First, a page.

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Swine Flu A/H1N1 Takes Centerstage


Can something like an unknown swine flu affect financial market? One need only ask Hong Kong, and the rest of Asia during the SARS outbreak. It nearly crippled the surrounding economies. AirAsia could weather oil prices above $100, but the SARS outbreak nearly drove the company to collapse. So, it is best to keep a close watch on the flu outbreak as it seems to be spreading beyond Mexico. The Obama administration declared a public-health emergency with 20 cases confirmed in the U.S., including eight in New York, and said that there are likely to be more illnesses. China and Russia made plans to quarantine anyone with symptoms of the virus. Asian airports used a device to test arriving passengers for fever.

Russia banned meat imports from Mexico and several U.S. states, although World Health Organization officials said there is no sign the flu spreads by contact with meat. A WHO panel will convene Tuesday to consider whether to raise its global pandemic alert. In Geneva, World Health Organization Director-General Margaret Chan warned that the virus had the potential to cause a pandemic, but cautioned that it was too early to tell whether it would erupt into a global outbreak.


Only one of the 20 U.S. patients has required hospitalization, none had antiviral treatment, and there have been no fatalities. In Mexico, officials have confirmed 20 deaths as due to the new flu and believe 61 more deaths probably were. New cases of the flu, which is taking its heaviest toll in young adults, were seen outside Mexico City, the city that's been hardest hit.

Exactly how the disease is spread remains a mystery, though it is known to be able to move from one human being to another. The virus is made up of genetic material from swine, bird and human viruses. Often, it triggers only mild symptoms.


Stockpiles of Australian developed antiviral drug Relenza are being prepared for use around the world by governments in the global effort to combat the outbreak of swine flu. The US government announced overnight that it would release a quarter of its stockpile of Relenza and the other anti-viral drug Tamiflu after 20 cases of the flu were confirmed there, while other countries are expected to follow if further cases are confirmed. The death toll in Mexico alone now stands at 103, Reuters reported.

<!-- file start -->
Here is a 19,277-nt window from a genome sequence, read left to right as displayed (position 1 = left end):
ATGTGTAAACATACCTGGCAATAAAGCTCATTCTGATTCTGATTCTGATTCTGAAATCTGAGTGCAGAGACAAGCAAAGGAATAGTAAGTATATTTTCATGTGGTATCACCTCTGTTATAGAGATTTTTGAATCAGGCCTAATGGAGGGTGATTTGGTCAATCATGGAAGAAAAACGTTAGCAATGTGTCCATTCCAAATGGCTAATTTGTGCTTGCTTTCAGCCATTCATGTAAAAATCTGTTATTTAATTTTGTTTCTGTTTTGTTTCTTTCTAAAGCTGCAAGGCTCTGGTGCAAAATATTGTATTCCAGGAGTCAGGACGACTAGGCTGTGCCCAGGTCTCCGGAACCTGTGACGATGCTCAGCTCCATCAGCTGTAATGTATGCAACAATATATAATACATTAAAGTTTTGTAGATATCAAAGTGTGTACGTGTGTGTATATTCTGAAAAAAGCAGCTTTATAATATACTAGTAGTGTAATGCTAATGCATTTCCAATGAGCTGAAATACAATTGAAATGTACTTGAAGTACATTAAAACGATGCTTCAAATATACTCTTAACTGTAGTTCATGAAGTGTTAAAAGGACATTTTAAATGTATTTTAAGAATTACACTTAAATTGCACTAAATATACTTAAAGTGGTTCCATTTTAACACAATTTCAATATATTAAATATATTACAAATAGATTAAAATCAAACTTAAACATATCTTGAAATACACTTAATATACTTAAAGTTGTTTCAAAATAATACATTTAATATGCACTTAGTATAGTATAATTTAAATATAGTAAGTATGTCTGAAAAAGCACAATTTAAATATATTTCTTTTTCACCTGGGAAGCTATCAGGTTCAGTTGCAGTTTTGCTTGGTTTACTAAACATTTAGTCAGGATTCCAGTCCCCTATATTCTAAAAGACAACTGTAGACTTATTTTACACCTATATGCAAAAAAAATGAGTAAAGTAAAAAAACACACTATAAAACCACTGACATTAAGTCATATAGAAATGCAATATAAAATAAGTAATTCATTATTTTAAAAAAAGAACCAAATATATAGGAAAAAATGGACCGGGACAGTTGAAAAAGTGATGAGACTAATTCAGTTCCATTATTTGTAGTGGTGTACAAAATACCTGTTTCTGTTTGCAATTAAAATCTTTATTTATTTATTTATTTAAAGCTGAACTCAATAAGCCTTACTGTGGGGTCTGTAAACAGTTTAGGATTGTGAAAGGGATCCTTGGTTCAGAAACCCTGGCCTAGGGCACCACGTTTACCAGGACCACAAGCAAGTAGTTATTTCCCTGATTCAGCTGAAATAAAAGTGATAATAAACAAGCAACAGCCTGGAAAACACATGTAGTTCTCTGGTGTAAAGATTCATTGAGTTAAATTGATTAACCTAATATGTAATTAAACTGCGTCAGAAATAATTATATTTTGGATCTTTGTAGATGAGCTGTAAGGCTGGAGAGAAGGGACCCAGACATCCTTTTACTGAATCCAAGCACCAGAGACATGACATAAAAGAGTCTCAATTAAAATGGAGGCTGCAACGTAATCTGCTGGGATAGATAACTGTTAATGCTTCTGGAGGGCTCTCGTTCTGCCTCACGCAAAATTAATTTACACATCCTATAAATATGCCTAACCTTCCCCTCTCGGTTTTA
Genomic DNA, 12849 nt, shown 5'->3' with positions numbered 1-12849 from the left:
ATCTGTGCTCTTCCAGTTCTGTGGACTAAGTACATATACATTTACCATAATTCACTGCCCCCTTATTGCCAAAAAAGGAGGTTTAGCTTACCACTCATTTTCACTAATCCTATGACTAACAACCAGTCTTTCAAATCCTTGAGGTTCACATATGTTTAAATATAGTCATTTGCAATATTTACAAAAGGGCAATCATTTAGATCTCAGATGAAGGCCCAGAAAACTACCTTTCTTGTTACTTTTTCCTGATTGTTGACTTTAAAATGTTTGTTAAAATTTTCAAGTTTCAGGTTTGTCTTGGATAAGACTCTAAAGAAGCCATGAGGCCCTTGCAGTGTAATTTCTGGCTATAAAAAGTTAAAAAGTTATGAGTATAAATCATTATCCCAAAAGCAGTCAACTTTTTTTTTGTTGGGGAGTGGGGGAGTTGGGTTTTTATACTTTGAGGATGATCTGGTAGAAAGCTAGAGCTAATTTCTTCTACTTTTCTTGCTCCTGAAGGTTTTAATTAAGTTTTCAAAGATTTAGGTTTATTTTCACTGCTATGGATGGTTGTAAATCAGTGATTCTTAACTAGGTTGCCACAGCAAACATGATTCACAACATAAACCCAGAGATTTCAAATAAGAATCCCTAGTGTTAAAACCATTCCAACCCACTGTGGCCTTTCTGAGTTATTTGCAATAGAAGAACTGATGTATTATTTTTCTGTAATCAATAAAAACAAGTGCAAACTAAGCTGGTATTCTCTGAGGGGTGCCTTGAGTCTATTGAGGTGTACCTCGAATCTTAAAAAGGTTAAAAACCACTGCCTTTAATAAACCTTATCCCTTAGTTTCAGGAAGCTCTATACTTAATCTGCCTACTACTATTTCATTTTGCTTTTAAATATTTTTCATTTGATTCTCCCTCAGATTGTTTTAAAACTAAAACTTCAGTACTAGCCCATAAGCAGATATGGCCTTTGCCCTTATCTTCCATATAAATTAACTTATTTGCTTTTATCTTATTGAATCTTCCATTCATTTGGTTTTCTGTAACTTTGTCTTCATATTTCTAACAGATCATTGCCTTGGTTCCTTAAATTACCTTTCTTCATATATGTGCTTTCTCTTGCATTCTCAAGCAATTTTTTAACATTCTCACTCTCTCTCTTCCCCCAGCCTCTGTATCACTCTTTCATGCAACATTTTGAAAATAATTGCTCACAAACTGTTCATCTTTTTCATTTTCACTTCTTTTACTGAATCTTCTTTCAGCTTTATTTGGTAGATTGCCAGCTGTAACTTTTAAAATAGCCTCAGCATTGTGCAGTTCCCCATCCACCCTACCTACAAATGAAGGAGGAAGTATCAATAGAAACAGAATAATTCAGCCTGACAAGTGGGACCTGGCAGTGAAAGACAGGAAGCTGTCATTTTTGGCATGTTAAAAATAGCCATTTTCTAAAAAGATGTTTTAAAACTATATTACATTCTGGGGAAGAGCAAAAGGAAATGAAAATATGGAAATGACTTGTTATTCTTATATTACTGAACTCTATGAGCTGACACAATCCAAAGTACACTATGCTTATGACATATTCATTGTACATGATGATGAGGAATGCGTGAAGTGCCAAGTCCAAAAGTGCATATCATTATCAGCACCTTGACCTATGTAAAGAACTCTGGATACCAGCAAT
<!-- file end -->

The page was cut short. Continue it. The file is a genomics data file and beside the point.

Relenza was developed by Melbourne-based company Biota and has been licensed to global pharmaceutical maker GlaxoSmithKline, which produces the inhalant at sites including its plant at Boronia, in Melbourne's east. Shares in Biota, which collects a 7% royalty from sales, shot up 67 cents, or 77%, or 62, to $1.54 this morning.


Authorities around the world are getting ready to tap into their stockpiles of Relenza and the Roche-produced Tamiflu to combat the outbreak of the disease, which emerged from Mexico at the weekend.Tamiflu, known generically as oseltamivir, and Relenza, or zanamivir, are both recommended drugs for seasonal flu and have been shown to work against viral samples of the new disease.


"Anti-viral drugs for seasonal influenza are available in some countries and effectively prevent and treat the illness,'' the World Health Organisation said in a statement over the weekend. The WHO said recent samples of swine flu were resistant to another class of anti-flu drug known as adamantanes, but were "sensitive to'' Tamiflu and Relenza.


Spanish health authorities are investigating seven cases of possible swine flu in people who returned from Mexico in recent days. New Zealand officials said that 10 students "likely" had been infected with the disease after a school trip to Mexico. Canada recorded four cases in Nova Scotia and two in British Columbia, in people with some link to recent travel to Mexico.


Mexican health authorities said the death toll from the new strain of A/H1N1 swine flu remains at 20, and they are continuing to investigate whether more than 1,000 others were infected with the mysterious bug, which attacked in three geographically diverse areas of the country and is taking its heaviest toll in young adults.



p/s photos: Kibby Lau



Comments

TICQueen said…
A 1968 a "Hong Kong" flu pandemic killed about one million people globally. In a 1918 "Spanish" flu pandemic between 40 million and 100 million people died. However, the WHO says the world is now better prepared to withstand a flu pandemic.


You can get a complete Swine Flu guide at http://www.swineflurecommendations.com

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